Leprosy in Florida


Three people have been diagnosed with Leprosy in the last five months in Volusia County, Florida. Leprosy is an old disease that has been recorded since 600 B.C. in the ancient civilizations of Egypt, India and China. The first effective treatment was reported in the 1940’s. A drug called, Dapsone was created. However, the bacteria was able to develop a resistance to the drug in the 1960’s.

The disease has been eliminated from 119 countries since 1985. There have been no reported resistances to the multi-drug treatment during that time. The treatment needs to be fully integrated into general services to be ready when ample care will be available when it is needed.

In the past five years, there have been 18 cases of Leprosy, eight were in Brevard County. Not including the three current conditions, only one person has had leprosy in Florida. Leprosy has an incubation period of anywhere between nine months to 20 years so health officials are shocked but do not believe there is a risk of an epidemic.

Leprosy, also called, Hansen’s disease, comes from the bacteria, Mycobacterium lepra. The bacteria mostly attacks the skin, the peripheral nervous system, the eyes, and part of the upper respiratory tract. Leprosy is extremely rare in the United States. According to the Centers for Disease Control and Prevention (CDC), there are only 90 reported infections each year. Besides Florida, Leprosy has been seen in New York, Louisiana, California, Texas, Massachusetts and Hawaii.

The disease is difficult to track because of his extensive incubation period. The number of cases of Leprosy is small but higher than it was ten years ago. However, two of the people, in Florida, who have been infected most recently with Leprosy have had interactions with nine-banded armadillos, which are known carriers.

Common symptoms include skin lesions that change color or fade, stiff, dry, thick skin, ulcers on the bottom of the feet, muscle weakness or paralysis and numbness in areas of the body. Over time, Leprosy can cause the skin, bone and cartilage to become disfigured. Claw hands and collapsed facial features are common in the later stages. Occasionally Leprosy has caused permanent disability. There are now antibiotics that can make a difference but it takes treatment six months to two years to get the infection under control.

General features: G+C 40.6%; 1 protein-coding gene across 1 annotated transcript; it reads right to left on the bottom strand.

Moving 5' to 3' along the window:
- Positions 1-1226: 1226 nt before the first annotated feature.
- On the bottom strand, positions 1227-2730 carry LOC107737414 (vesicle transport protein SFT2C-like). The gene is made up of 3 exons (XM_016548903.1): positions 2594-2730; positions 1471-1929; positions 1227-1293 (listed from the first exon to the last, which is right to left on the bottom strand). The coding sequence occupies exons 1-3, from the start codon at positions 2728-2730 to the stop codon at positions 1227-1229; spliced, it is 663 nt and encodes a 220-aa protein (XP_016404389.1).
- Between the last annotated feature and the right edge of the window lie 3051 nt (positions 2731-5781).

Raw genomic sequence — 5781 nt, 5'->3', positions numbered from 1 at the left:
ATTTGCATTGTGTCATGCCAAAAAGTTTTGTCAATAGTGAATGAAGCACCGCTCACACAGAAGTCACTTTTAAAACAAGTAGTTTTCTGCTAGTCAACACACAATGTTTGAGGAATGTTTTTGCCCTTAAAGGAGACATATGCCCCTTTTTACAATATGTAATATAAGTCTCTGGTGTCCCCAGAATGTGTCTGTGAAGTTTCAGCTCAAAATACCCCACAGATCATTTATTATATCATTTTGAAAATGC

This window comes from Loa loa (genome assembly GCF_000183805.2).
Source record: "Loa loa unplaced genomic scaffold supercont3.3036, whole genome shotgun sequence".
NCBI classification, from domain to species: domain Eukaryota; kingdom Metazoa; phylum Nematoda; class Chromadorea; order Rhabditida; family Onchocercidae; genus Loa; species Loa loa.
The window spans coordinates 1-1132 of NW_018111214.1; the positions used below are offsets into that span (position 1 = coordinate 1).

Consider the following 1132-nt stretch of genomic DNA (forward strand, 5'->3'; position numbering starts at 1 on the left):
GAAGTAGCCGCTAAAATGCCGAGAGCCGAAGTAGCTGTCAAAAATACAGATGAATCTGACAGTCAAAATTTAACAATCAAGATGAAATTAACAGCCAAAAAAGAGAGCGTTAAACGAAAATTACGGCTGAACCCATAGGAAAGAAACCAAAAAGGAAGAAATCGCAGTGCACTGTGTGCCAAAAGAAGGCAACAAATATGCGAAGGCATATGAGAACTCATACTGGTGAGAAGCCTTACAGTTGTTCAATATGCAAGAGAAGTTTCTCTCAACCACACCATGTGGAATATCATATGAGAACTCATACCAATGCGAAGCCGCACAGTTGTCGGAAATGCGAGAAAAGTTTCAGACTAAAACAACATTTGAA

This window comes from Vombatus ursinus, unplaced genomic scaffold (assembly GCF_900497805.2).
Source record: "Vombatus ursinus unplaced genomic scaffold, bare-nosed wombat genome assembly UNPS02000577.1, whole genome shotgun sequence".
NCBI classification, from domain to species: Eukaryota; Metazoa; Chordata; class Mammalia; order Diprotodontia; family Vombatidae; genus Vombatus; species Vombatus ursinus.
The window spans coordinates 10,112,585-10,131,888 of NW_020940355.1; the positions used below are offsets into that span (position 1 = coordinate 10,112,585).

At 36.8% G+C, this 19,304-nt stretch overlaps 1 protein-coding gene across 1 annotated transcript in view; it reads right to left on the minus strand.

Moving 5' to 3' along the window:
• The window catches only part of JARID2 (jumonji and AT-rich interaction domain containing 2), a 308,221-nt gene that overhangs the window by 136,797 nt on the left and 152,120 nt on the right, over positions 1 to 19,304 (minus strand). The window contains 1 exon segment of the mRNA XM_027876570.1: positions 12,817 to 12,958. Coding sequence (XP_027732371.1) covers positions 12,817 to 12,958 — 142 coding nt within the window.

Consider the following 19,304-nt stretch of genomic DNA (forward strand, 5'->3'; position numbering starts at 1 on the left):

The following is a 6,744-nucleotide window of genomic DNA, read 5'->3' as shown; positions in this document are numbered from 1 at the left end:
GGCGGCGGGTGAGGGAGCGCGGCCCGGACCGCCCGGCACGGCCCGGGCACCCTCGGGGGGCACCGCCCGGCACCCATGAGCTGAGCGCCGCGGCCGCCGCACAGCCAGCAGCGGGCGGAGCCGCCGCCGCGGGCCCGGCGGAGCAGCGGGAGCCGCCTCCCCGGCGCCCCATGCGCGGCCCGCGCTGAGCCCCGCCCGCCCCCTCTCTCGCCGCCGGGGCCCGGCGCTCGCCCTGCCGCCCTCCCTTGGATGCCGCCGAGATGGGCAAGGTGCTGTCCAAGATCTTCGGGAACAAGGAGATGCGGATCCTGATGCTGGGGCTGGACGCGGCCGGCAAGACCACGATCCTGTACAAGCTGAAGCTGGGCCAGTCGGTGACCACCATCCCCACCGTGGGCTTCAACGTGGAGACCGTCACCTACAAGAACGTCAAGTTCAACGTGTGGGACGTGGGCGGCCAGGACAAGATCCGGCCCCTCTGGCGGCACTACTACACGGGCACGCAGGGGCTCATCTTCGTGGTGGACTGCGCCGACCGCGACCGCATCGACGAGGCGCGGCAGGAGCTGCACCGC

The majority of humans are not affected by the bacteria. It is transmitted through droplets that can come from the mouth, nose, and close contact with someone who has not been medically treated for the bacteria.

The World Health Organization (WHO) states there were 189,018 known cases and 232,857 new cases diagnosed across the world in 2012. Leprosy is still widely present in Brazil, Bangladesh, Cote d’Ivoire, China, Ethiopia, Democratic Republic of Congo, Indonesia, India, Burma, Madagascar, Nigeria, Nepal, Shri Lanka, Philippines and Tanzania. Each reports about 1,000 cases a year.

Especially if caught early, Leprosy is curable. However, if left untreated, it will cause progressive and permanent damage to the eyes, nerves, limbs and skin. That is why doctors are not concerned of an epidemic in Florida, the Leprosy was caught early and is being treated. Since 1995, there has been a multi-drug therapy treatment. 16 million patients that have been diagnosed with Leprosy, have since been cured.

By Jeanette Smith


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Photo courtesy of Iwishmynamewasmarsha – License

Photo courtesy of Donna Todd – License

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